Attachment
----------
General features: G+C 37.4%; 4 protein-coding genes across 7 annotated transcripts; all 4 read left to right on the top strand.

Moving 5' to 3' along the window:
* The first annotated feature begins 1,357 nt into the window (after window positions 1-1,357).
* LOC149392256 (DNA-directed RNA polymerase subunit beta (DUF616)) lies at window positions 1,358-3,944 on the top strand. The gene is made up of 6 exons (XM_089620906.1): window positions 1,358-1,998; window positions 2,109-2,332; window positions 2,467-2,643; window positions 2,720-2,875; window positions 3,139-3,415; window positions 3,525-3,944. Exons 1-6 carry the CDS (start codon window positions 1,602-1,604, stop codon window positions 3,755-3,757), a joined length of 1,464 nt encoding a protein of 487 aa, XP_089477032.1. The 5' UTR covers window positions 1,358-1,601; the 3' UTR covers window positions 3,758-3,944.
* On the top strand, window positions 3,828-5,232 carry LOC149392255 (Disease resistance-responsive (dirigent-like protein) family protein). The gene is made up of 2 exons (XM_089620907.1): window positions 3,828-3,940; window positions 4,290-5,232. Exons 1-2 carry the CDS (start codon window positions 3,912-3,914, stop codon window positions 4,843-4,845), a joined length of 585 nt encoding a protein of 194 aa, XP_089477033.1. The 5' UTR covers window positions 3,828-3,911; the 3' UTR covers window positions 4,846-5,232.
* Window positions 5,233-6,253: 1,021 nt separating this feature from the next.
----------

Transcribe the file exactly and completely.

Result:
General features: G+C 37.4%; 4 protein-coding genes across 7 annotated transcripts; all 4 read left to right on the top strand.

Moving 5' to 3' along the window:
* The first annotated feature begins 1,357 nt into the window (after window positions 1-1,357).
* LOC149392256 (DNA-directed RNA polymerase subunit beta (DUF616)) lies at window positions 1,358-3,944 on the top strand. The gene is made up of 6 exons (XM_089620906.1): window positions 1,358-1,998; window positions 2,109-2,332; window positions 2,467-2,643; window positions 2,720-2,875; window positions 3,139-3,415; window positions 3,525-3,944. Exons 1-6 carry the CDS (start codon window positions 1,602-1,604, stop codon window positions 3,755-3,757), a joined length of 1,464 nt encoding a protein of 487 aa, XP_089477032.1. The 5' UTR covers window positions 1,358-1,601; the 3' UTR covers window positions 3,758-3,944.
* On the top strand, window positions 3,828-5,232 carry LOC149392255 (Disease resistance-responsive (dirigent-like protein) family protein). The gene is made up of 2 exons (XM_089620907.1): window positions 3,828-3,940; window positions 4,290-5,232. Exons 1-2 carry the CDS (start codon window positions 3,912-3,914, stop codon window positions 4,843-4,845), a joined length of 585 nt encoding a protein of 194 aa, XP_089477033.1. The 5' UTR covers window positions 3,828-3,911; the 3' UTR covers window positions 4,846-5,232.
* Window positions 5,233-6,253: 1,021 nt separating this feature from the next.